Irving Kristol (1920-2009)

I must admit that I didn’t know all that much about Irving Kristol until this week. With all the stuff written about him since his death last week at age 89, I’ve been catching up.

I definitely relate to him in one respect: Politically, I’ve done ideological 180s. I’ve spent substantial time as a fervent adherent of both the left (my 20s) and the right (my 30s). I’ve also spent a fair amount simply scratching my head (lately). I’ve been a member of all three political parties, for multiple years in each, but I could not say that I’ve been a “good” member of any of them.

As I see it, the Democrats are good at dividing up the pie, but they don’t know much about how to bake one. The Republicans can bake a good pie but there are a lot of people who ain’t gonna get a piece. So, pick your poison….er…… party. Can’t decide? Well, I’ve done the Independent thing, and that’s OK…. so long as you don’t care about winning come election time.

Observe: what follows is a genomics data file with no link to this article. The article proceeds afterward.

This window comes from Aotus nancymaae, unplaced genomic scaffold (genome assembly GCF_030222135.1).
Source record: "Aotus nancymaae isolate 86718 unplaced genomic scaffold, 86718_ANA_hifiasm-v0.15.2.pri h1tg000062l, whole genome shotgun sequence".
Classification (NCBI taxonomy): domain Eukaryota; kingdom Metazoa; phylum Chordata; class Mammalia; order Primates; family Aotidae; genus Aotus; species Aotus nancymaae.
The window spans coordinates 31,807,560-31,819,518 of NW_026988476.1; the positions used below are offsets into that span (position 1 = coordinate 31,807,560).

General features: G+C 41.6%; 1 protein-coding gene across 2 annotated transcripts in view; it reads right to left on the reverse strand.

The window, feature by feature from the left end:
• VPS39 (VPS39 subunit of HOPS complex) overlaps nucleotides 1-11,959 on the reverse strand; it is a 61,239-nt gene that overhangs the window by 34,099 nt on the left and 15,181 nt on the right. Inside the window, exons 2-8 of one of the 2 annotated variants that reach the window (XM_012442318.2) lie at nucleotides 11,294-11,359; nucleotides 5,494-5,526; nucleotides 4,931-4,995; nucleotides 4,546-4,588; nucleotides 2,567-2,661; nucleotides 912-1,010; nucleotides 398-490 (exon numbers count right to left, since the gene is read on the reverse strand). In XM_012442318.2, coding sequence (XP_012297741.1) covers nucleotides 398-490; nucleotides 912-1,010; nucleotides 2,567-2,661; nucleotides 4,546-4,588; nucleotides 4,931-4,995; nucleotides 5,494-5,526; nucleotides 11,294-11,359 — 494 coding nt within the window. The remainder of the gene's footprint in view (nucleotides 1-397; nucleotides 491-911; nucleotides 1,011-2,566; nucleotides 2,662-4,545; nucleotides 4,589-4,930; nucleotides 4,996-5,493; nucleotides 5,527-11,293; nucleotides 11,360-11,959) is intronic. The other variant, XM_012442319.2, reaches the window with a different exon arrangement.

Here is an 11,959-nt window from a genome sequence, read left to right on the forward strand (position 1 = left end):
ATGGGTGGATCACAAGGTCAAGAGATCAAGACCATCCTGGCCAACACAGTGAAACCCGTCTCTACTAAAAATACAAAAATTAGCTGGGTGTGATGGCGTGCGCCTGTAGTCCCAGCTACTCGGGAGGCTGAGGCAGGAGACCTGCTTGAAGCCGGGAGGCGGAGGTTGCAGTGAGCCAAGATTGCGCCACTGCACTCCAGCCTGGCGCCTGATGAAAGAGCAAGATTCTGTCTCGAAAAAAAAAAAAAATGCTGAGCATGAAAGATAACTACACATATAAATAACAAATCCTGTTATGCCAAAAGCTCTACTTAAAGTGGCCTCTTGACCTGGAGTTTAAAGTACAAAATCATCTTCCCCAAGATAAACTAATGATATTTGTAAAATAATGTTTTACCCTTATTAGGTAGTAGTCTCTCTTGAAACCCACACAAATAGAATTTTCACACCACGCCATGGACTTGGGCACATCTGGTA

In his 9/22 profile of Irving Kristol (“Three Cheers for Irving”), New York Times columnist David Brooks interpreted Kristol’s world view in a way that resonates with me:

Kristol argued that this was the great seduction of modern politics — to believe that problems that were essentially moral and civic could be solved by economic means. They can’t. Political problems, even many economic problems, are, at heart, ethical and cultural problems. And improving the attitudes and virtues of a nation is, at best, a slow, halting process.

So, I return to that slow, halting process, my belief that the ethical trumps the economic bolstered, more inspired.

Onward, Malcolm Gauld